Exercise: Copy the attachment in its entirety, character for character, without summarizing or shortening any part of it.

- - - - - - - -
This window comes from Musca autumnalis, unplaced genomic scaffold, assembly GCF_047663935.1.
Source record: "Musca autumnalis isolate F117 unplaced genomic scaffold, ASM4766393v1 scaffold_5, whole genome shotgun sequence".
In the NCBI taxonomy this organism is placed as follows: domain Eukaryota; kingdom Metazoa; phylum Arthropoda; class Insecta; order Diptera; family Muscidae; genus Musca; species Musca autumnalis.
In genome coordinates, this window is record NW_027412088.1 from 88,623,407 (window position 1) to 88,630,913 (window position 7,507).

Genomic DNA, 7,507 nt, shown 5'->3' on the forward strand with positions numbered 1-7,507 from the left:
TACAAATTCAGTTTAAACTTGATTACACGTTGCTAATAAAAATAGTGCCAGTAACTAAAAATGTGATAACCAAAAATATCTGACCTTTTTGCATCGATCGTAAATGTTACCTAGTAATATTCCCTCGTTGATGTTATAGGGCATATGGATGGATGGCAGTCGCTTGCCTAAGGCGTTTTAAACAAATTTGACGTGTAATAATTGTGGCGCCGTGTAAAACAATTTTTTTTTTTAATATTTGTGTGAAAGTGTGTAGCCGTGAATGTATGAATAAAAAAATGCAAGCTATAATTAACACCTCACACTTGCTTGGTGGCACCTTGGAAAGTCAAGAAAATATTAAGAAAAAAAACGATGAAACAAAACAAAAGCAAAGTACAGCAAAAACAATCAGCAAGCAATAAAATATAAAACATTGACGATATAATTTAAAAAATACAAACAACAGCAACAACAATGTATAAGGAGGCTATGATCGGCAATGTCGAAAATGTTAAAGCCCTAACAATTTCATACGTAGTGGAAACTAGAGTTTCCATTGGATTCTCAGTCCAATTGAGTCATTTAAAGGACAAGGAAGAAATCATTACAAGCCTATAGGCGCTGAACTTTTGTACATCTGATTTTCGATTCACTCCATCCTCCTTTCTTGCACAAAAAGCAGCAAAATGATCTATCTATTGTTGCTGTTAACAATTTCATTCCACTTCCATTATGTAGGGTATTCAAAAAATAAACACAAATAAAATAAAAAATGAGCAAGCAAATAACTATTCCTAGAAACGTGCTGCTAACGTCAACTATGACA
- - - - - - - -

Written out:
This window comes from Musca autumnalis, unplaced genomic scaffold, assembly GCF_047663935.1.
Source record: "Musca autumnalis isolate F117 unplaced genomic scaffold, ASM4766393v1 scaffold_5, whole genome shotgun sequence".
In the NCBI taxonomy this organism is placed as follows: domain Eukaryota; kingdom Metazoa; phylum Arthropoda; class Insecta; order Diptera; family Muscidae; genus Musca; species Musca autumnalis.
In genome coordinates, this window is record NW_027412088.1 from 88,623,407 (window position 1) to 88,630,913 (window position 7,507).

Genomic DNA, 7,507 nt, shown 5'->3' on the forward strand with positions numbered 1-7,507 from the left:
TACAAATTCAGTTTAAACTTGATTACACGTTGCTAATAAAAATAGTGCCAGTAACTAAAAATGTGATAACCAAAAATATCTGACCTTTTTGCATCGATCGTAAATGTTACCTAGTAATATTCCCTCGTTGATGTTATAGGGCATATGGATGGATGGCAGTCGCTTGCCTAAGGCGTTTTAAACAAATTTGACGTGTAATAATTGTGGCGCCGTGTAAAACAATTTTTTTTTTTAATATTTGTGTGAAAGTGTGTAGCCGTGAATGTATGAATAAAAAAATGCAAGCTATAATTAACACCTCACACTTGCTTGGTGGCACCTTGGAAAGTCAAGAAAATATTAAGAAAAAAAACGATGAAACAAAACAAAAGCAAAGTACAGCAAAAACAATCAGCAAGCAATAAAATATAAAACATTGACGATATAATTTAAAAAATACAAACAACAGCAACAACAATGTATAAGGAGGCTATGATCGGCAATGTCGAAAATGTTAAAGCCCTAACAATTTCATACGTAGTGGAAACTAGAGTTTCCATTGGATTCTCAGTCCAATTGAGTCATTTAAAGGACAAGGAAGAAATCATTACAAGCCTATAGGCGCTGAACTTTTGTACATCTGATTTTCGATTCACTCCATCCTCCTTTCTTGCACAAAAAGCAGCAAAATGATCTATCTATTGTTGCTGTTAACAATTTCATTCCACTTCCATTATGTAGGGTATTCAAAAAATAAACACAAATAAAATAAAAAATGAGCAAGCAAATAACTATTCCTAGAAACGTGCTGCTAACGTCAACTATGACA